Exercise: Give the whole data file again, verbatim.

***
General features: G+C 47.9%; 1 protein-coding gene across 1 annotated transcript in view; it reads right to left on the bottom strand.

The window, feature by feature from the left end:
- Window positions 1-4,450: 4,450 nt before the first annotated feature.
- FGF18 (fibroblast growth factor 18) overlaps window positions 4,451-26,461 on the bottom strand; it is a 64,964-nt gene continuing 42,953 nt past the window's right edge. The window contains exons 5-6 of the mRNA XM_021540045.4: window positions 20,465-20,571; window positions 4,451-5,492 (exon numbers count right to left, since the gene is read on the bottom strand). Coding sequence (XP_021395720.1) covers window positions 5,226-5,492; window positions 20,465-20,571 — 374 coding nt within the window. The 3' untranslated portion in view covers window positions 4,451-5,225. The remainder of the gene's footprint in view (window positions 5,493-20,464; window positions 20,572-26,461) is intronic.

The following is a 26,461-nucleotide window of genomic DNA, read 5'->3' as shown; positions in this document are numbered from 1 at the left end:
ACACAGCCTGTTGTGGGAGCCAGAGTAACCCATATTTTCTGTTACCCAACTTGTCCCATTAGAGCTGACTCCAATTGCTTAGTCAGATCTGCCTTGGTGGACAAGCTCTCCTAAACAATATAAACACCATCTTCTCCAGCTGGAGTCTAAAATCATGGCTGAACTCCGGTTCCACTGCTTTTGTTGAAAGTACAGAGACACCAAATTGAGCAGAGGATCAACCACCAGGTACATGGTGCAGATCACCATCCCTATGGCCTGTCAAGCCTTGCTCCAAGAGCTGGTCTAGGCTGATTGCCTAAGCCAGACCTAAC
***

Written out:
General features: G+C 47.9%; 1 protein-coding gene across 1 annotated transcript in view; it reads right to left on the bottom strand.

The window, feature by feature from the left end:
- Window positions 1-4,450: 4,450 nt before the first annotated feature.
- FGF18 (fibroblast growth factor 18) overlaps window positions 4,451-26,461 on the bottom strand; it is a 64,964-nt gene continuing 42,953 nt past the window's right edge. The window contains exons 5-6 of the mRNA XM_021540045.4: window positions 20,465-20,571; window positions 4,451-5,492 (exon numbers count right to left, since the gene is read on the bottom strand). Coding sequence (XP_021395720.1) covers window positions 5,226-5,492; window positions 20,465-20,571 — 374 coding nt within the window. The 3' untranslated portion in view covers window positions 4,451-5,225. The remainder of the gene's footprint in view (window positions 5,493-20,464; window positions 20,572-26,461) is intronic.

The following is a 26,461-nucleotide window of genomic DNA, read 5'->3' as shown; positions in this document are numbered from 1 at the left end:
ACACAGCCTGTTGTGGGAGCCAGAGTAACCCATATTTTCTGTTACCCAACTTGTCCCATTAGAGCTGACTCCAATTGCTTAGTCAGATCTGCCTTGGTGGACAAGCTCTCCTAAACAATATAAACACCATCTTCTCCAGCTGGAGTCTAAAATCATGGCTGAACTCCGGTTCCACTGCTTTTGTTGAAAGTACAGAGACACCAAATTGAGCAGAGGATCAACCACCAGGTACATGGTGCAGATCACCATCCCTATGGCCTGTCAAGCCTTGCTCCAAGAGCTGGTCTAGGCTGATTGCCTAAGCCAGACCTAAC